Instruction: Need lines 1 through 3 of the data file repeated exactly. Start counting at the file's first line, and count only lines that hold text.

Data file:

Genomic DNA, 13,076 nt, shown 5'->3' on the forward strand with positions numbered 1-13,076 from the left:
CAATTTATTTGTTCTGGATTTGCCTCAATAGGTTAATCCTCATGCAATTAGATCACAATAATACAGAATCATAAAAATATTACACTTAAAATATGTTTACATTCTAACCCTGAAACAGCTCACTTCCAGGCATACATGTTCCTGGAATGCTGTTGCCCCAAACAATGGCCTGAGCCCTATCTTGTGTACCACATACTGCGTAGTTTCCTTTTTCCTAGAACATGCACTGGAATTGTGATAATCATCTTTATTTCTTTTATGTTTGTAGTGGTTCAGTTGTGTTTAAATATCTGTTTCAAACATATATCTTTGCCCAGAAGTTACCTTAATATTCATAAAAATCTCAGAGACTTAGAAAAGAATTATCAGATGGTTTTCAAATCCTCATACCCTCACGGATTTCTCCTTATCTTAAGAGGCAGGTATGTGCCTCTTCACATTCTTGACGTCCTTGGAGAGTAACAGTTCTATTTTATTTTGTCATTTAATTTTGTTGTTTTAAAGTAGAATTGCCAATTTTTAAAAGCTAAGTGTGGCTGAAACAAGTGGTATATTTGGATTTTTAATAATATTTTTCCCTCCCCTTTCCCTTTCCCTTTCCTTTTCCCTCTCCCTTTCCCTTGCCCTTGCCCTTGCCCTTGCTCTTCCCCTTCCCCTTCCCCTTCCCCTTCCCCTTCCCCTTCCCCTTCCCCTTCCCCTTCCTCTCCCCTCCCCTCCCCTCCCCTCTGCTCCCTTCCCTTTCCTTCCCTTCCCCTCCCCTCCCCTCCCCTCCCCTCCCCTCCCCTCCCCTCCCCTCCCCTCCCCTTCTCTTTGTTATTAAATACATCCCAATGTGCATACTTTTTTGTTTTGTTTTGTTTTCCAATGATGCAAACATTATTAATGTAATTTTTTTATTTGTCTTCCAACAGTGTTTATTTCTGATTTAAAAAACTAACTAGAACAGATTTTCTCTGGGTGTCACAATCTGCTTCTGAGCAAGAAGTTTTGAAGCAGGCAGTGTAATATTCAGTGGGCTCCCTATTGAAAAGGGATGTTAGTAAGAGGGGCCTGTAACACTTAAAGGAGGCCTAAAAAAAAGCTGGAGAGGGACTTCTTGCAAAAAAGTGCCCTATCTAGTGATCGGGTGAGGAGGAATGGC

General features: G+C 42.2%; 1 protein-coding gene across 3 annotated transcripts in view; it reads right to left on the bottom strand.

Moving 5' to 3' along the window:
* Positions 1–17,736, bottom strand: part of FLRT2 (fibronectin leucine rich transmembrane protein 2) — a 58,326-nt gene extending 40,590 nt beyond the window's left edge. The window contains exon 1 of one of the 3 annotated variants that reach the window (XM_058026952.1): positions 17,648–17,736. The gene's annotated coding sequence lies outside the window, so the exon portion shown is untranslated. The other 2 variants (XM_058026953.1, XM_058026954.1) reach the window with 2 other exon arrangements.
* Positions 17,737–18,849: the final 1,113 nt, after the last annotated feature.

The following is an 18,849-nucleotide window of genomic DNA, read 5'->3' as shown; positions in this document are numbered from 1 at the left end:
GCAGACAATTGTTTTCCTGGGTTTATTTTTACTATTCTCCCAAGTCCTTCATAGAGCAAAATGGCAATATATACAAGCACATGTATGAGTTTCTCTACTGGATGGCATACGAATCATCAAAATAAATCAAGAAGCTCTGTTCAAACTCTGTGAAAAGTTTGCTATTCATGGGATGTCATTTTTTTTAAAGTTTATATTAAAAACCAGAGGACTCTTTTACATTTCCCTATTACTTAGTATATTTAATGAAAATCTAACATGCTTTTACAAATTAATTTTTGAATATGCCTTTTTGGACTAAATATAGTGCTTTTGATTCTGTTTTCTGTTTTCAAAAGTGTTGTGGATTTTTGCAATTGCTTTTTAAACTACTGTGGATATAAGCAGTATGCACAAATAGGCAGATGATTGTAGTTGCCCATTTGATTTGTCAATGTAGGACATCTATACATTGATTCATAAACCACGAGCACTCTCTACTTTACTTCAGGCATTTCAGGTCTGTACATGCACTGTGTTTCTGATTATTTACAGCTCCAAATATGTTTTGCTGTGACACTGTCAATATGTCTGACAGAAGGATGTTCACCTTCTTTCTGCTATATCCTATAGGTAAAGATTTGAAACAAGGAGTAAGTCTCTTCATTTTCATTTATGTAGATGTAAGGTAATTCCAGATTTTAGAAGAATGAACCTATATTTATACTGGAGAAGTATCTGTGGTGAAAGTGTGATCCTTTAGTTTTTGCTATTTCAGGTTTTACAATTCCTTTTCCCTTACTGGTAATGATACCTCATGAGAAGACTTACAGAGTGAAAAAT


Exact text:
Genomic DNA, 13,076 nt, shown 5'->3' on the forward strand with positions numbered 1-13,076 from the left:
CAATTTATTTGTTCTGGATTTGCCTCAATAGGTTAATCCTCATGCAATTAGATCACAATAATACAGAATCATAAAAATATTACACTTAAAATATGTTTACATTCTAACCCTGAAACAGCTCACTTCCAGGCATACATGTTCCTGGAATGCTGTTGCCCCAAACAATGGCCTGAGCCCTATCTTGTGTACCACATACTGCGTAGTTTCCTTTTTCCTAGAACATGCACTGGAATTGTGATAATCATCTTTATTTCTTTTATGTTTGTAGTGGTTCAGTTGTGTTTAAATATCTGTTTCAAACATATATCTTTGCCCAGAAGTTACCTTAATATTCATAAAAATCTCAGAGACTTAGAAAAGAATTATCAGATGGTTTTCAAATCCTCATACCCTCACGGATTTCTCCTTATCTTAAGAGGCAGGTATGTGCCTCTTCACATTCTTGACGTCCTTGGAGAGTAACAGTTCTATTTTATTTTGTCATTTAATTTTGTTGTTTTAAAGTAGAATTGCCAATTTTTAAAAGCTAAGTGTGGCTGAAACAAGTGGTATATTTGGATTTTTAATAATATTTTTCCCTCCCCTTTCCCTTTCCCTTTCCTTTTCCCTCTCCCTTTCCCTTGCCCTTGCCCTTGCCCTTGCTCTTCCCCTTCCCCTTCCCCTTCCCCTTCCCCTTCCCCTTCCCCTTCCCCTTCCCCTTCCTCTCCCCTCCCCTCCCCTCCCCTCTGCTCCCTTCCCTTTCCTTCCCTTCCCCTCCCCTCCCCTCCCCTCCCCTCCCCTCCCCTCCCCTCCCCTCCCCTCCCCTTCTCTTTGTTATTAAATACATCCCAATGTGCATACTTTTTTGTTTTGTTTTGTTTTCCAATGATGCAAACATTATTAATGTAATTTTTTTATTTGTCTTCCAACAGTGTTTATTTCTGATTTAAAAAACTAACTAGAACAGATTTTCTCTGGGTGTCACAATCTGCTTCTGAGCAAGAAGTTTTGAAGCAGGCAGTGTAATATTCAGTGGGCTCCCTATTGAAAAGGGATGTTAGTAAGAGGGGCCTGTAACACTTAAAGGAGGCCTAAAAAAAAGCTGGAGAGGGACTTCTTGCAAAAAAGTGCCCTATCTAGTGATCGGGTGAGGAGGAATGGC

General features: G+C 42.2%; 1 protein-coding gene across 3 annotated transcripts in view; it reads right to left on the bottom strand.